Guest Post: EU Targets China’s Belt and Road Initiative in Egypt through Countervailing Duty
[Mr Bhatnagar is a Professor at the Centre for WTO Studies.]
The EU is going all out to counteract Chinese advances through the latter’s Belt and Road initiatives in Africa. EU went to the extent of stretching the WTO subsidies' rules to find a subsidy provided by China for its enterprises operating in Egypt. The alleged subsidization in Egypt concerns two related companies in the China-Egypt Suez Economic and Trade Cooperation Zone (SETC-Zone). In a recent countervailing duty investigation order issued on 12 June 2020 involving exports of Glass Fibre Fabric (GFF) from Egypt to the EU, the EC held that the two entities Jushi Egypt and Hengshi Egypt operating in the SETC-Zone in Egypt were beneficiaries of preferential finance from China which could be attributed to Egypt.
The findings of EC record that in December 2015, Egyptian President paid a visit to China where he declared Egypt’s acceptance of China’s offer to cooperate in the ‘One Belt, One Road’ initiative and to further develop projects in Egypt. On 21 January 2016, the two Presidents officially inaugurated the SETC-Zone expansion project. During the state visit of Chinese President in Egypt, the two governments also signed the ‘Agreement between the Ministry of Commerce of the People’s Republic of China and the General Authority for the Suez Canal Economic Zone of the Arab Republic of Egypt on the Suez Economic and Trade Cooperation Zone’ (Cooperation Agreement).
According to the Cooperation Agreement, the governments jointly develop the SETC-Zone. They do so in line with their respective national strategies (Belt and Road Initiative for China on the one hand, and the Suez Canal Corridor Development Plan for Egypt on the other).
The GFF producers operating in the SETC-Zone, Jushi Egypt and Hengshi Egypt, are incorporated under Egyptian law and have been established by Chinese parent companies (Jushi China and Hengshi China). The parent companies of the GFF producers are related and the ultimate parent company of these two companies is owned by the Chinese state-owned assets Supervision and Administration Commission.
The Egyptian government was expecting and welcoming Chinese financing for close cooperation within the SETC-Zone in order to boost the development of one of its poorest regions. The Chinese government was hoping that Chinese companies could operate outside Chinese territories and expand their exports under the ‘One Belt, One Road’ initiative and also possibly avoid being caught by trade defence measures.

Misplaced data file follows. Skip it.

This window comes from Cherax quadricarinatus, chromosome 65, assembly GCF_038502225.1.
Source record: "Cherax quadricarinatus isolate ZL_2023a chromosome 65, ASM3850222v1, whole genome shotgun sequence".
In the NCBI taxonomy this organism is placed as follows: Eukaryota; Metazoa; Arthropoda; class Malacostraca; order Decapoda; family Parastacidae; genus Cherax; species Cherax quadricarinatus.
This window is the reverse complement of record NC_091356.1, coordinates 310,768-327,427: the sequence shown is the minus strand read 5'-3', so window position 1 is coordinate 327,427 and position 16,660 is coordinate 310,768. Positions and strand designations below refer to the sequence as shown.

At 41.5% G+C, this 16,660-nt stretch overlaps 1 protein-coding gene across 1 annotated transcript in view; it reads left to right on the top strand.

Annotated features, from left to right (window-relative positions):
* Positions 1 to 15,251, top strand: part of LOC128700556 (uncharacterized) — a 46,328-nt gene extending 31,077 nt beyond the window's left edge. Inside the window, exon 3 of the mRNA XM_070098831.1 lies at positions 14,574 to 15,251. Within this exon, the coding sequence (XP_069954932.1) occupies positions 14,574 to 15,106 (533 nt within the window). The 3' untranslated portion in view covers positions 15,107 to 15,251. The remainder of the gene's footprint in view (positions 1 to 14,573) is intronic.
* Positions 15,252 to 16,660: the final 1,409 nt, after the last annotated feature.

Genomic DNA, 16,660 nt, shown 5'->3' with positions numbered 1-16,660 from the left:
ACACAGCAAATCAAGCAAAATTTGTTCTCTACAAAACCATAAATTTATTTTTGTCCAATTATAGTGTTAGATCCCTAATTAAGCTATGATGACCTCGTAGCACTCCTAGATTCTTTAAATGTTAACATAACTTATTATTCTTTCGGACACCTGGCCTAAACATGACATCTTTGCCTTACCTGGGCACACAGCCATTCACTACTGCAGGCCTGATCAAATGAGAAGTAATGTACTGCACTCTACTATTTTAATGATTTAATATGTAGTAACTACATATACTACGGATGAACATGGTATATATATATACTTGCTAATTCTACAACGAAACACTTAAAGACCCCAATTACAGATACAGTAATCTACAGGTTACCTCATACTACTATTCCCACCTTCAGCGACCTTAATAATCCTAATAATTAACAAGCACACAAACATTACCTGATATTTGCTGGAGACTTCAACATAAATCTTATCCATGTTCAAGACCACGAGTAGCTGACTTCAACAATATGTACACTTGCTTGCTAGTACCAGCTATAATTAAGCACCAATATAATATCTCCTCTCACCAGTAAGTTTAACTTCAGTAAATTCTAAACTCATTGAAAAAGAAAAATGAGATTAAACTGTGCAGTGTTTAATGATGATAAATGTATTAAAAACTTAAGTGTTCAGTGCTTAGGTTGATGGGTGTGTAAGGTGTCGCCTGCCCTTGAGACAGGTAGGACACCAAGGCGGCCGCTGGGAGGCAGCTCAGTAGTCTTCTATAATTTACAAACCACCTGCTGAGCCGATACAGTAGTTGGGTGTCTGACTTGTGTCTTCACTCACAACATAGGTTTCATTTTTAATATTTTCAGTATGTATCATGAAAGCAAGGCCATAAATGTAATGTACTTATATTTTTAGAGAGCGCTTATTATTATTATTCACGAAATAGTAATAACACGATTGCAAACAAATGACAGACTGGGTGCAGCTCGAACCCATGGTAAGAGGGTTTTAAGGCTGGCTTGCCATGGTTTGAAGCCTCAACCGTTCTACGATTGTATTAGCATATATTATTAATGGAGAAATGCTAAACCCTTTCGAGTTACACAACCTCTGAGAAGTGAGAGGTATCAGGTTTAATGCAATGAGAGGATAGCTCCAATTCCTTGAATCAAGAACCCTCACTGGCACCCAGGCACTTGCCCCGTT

Under the WTO subsidies rules, a subsidy normally exists where there is a financial contribution by a government – or a public body – within the territory of the WTO member. The Chinese position in this case was that any alleged direct transfer of funds by a financial institution operating in China to producers/exporters of GFF in third countries cannot be attributed to China or considered a financial contribution given by the Government of China. However, EC rejected this argument and went on to establish that under the circumstances of the case, the subsidies should include not only measures directly emanating from the Government of Egypt but also those measures by the Government of China which can be attributed to Egypt on the basis of the available evidence. The commission went on to record in the findings that “As the Presidents of Egypt were no doubt aware that the Chinese ‘One Belt and One Road’ initiative involves heavy State financing through preferential financing and other financial instruments, there was hence a clear act of acknowledgment and adoption at the highest political level of such financing support from the GOC by jointly setting up the SETC-Zone with China.”
Thus, the preferential financing from Chinese public bodies to Jushi and Hengshi Egypt can be attributed to the Government of Egypt from where exports took place. The evidence showed that the Government of Egypt endorsed the preferential financial support to the GFF producers in the zone by China in line with the agreed commitments to develop and support the economic activities within the zone.
The EC has gone ahead to impose countervailing duty treating this as a subsidy having been granted by Egypt. This is very important departure from the established norms of establishing subsidy while conducting investigations to impose countervailing duty. The move is clearly aimed to target China’s subsidy programmes in third countries. This move of EU can open gateway for other nations to target exports from those countries which are aided by China’s subsidies. In all likelihood, China will contest this move of the EU in a dispute forum of the WTO. An interesting battle is on the cards, which needs to be watched closely by policy makers.